From Jennifer Aarts of Bowden, Alta., to Joel Zwicker of Spruce Grove, Alta., more than 4,000 Canadians have written letters to the National Energy Board expressing their thoughts on the proposed Northern Gateway pipeline.
With the deadline to submit written evidence coming up on Friday, the board's Joint Review Panel has processed 4,131 letters and posted them alphabetically on its website.
Based on a sampling of the letters reviewed by the Citizen, the sentiment is overwhelming opposed to the $6 billion plan by Calgary-based Enbridge to build a pipeline from the Alberta oilsands to the port of Kitimat.
Concerns about the environment and economics of the project were a common refrain in many of the letters. Spills on other Enbridge-operated pipelines and other oil-related disasters also popped up time and again.
Most of the letters were written by individuals, but there were some from organizations ranging from environmental groups opposed to the plan to an oil tanker association supporting it.
Some of those writing letters are from near the proposed pipeline route and had personal reasons for opposing the project. Fishing guide Dale Smith from Mackenzie wrote about how the pipeline could impact his livelihood.
"The Skeena system is sacred," Smith, who was one of 14 people with his surname to make a submission, wrote. "This project is very short-sighted and will come at too high a cost for someplace as spectacular as N.W. B.C."
For Ronya Hug of Smithers, access to clean water was of paramount concern.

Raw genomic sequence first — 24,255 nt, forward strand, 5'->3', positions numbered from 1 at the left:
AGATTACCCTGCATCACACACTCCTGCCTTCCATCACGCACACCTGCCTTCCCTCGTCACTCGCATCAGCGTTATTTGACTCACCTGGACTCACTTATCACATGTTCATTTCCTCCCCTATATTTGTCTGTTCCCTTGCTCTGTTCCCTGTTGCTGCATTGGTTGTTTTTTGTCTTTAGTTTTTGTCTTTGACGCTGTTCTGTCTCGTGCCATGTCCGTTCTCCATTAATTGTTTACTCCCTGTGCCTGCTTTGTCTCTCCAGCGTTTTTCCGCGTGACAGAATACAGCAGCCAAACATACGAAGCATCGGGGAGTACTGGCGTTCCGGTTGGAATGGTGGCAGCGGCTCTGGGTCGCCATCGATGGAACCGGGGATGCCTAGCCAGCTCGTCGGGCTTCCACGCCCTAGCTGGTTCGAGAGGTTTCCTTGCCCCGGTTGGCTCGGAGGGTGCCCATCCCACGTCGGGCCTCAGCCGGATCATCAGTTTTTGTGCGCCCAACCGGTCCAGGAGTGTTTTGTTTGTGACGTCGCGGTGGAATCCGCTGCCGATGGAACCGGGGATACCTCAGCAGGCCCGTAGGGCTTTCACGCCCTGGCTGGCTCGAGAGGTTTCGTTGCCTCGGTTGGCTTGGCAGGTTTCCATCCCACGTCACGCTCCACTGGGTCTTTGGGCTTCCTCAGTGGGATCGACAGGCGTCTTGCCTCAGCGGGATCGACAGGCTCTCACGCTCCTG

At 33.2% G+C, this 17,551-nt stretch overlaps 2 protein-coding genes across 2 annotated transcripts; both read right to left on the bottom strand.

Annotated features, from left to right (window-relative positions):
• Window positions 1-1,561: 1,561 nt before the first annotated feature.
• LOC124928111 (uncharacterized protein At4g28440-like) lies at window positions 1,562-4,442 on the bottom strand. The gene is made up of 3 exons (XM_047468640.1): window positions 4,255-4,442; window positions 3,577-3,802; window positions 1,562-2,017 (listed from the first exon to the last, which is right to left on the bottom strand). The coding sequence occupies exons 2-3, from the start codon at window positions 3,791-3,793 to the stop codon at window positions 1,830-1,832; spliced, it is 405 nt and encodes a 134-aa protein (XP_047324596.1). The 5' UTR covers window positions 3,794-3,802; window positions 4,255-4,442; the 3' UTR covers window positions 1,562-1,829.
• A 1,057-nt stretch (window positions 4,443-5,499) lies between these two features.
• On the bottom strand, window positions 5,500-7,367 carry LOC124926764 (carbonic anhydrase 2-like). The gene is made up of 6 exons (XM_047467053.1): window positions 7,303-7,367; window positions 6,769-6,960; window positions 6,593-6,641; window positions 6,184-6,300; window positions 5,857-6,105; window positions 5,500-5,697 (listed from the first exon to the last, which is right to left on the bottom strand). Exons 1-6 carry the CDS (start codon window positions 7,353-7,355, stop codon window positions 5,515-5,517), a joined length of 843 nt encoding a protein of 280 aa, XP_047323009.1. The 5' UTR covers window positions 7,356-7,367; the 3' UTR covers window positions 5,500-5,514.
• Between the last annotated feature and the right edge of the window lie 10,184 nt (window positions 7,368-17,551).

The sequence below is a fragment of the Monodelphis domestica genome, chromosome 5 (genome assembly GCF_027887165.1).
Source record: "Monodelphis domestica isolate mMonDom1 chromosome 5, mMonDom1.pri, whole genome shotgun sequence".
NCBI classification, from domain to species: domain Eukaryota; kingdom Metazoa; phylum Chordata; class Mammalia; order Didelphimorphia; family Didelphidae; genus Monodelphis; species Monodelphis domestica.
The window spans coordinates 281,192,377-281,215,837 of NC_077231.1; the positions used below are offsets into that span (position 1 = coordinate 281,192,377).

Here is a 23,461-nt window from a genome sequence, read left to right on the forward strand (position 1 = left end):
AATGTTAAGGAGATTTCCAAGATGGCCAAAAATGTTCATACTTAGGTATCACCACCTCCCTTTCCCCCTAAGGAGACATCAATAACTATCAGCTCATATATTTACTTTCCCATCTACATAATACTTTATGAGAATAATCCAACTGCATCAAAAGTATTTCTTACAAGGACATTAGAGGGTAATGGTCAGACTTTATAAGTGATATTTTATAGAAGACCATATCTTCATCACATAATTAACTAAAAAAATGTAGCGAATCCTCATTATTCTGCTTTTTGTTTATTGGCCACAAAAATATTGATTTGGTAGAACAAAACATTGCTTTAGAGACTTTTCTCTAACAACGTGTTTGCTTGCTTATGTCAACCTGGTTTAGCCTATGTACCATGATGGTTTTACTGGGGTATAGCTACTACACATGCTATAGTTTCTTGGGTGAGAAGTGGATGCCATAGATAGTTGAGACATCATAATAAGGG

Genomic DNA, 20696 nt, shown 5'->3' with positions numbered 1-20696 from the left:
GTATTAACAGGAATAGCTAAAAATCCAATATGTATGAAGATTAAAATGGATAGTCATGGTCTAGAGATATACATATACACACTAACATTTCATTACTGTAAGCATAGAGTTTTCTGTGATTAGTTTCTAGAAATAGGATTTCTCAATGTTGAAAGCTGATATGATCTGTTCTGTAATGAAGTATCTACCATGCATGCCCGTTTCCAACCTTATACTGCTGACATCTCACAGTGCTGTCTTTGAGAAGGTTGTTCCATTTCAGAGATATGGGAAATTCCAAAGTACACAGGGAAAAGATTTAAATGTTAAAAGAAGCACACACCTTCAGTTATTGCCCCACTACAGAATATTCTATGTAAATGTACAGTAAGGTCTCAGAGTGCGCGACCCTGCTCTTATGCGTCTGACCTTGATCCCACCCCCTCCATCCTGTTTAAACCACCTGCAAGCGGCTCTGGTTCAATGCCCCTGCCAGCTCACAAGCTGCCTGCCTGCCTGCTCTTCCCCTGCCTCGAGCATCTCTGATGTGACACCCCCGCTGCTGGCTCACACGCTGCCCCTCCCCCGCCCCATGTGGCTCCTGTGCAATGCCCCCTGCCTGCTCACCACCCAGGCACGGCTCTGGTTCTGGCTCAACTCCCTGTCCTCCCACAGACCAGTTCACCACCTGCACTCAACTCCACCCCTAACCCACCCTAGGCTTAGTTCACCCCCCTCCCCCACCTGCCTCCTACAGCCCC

"I am an alive creature on this planet and my body -- like all other humans bodies -- exists of 50-60% of water," Hug wrote. "My brain is 85% water. I need water to sustain this body. An oil pipeline will age and leak and spill -- that is inevitable."
The view against the pipeline wasn't unanimous as a handful of pipeline proponents wrote to include their thoughts, including Edmonton's Larry Matychuk.
"The Gateway will open Canadian energy exports to the world," he wrote on behalf of the 10,500 members of the United Association Local 488. "It will be to Canadian commerce what the Canadian National Railway was to Canadian unity -- it is nation building."
United Association represents plumbers, fitters, welders as well as heating, ventilation and air conditioning technicians.
Donovan Hill of Burnaby made an economic case for the pipeline but also cited the environment as a reason the pipeline should be built and oilsands production expanded.
"It is widely accepted that oil is a pollutant," he wrote. "Leaving the oil in there is then leaving pollution in the ground. By harvesting the oil, we are also cleaning up the environment."
Most people submitted their comments electronically, but others like Patricia Picken of Powell River took the time to write the letters out longhand. In a two-page handwritten submission, Picken detailed her concerns for the impact on salmon to spirit bears.
"This is not a viable project either fiscally or ecologically," she concluded. "It would be a total disaster."
Not all handwritten letter writers were as detailed. For instance, David McIntyre of Gabriola Isalnd, needed just three sentences to get his point across.
"I am not in favour of building a pipeline to Kitimat, B.C., area," he wrote. "It is a formula for disaster. Please do not approve this."
A spokeswoman for the panel said the letters and emails are continuing to arrive, some of which haven't been posted online yet. A final figure on just how many letters the panel received won't be available until next month.
The Joint Review Panel begins the final hearings into the project next week in Edmonton and will visit Prince George again beginning Oct. 9. The final report is due by the end of 2013.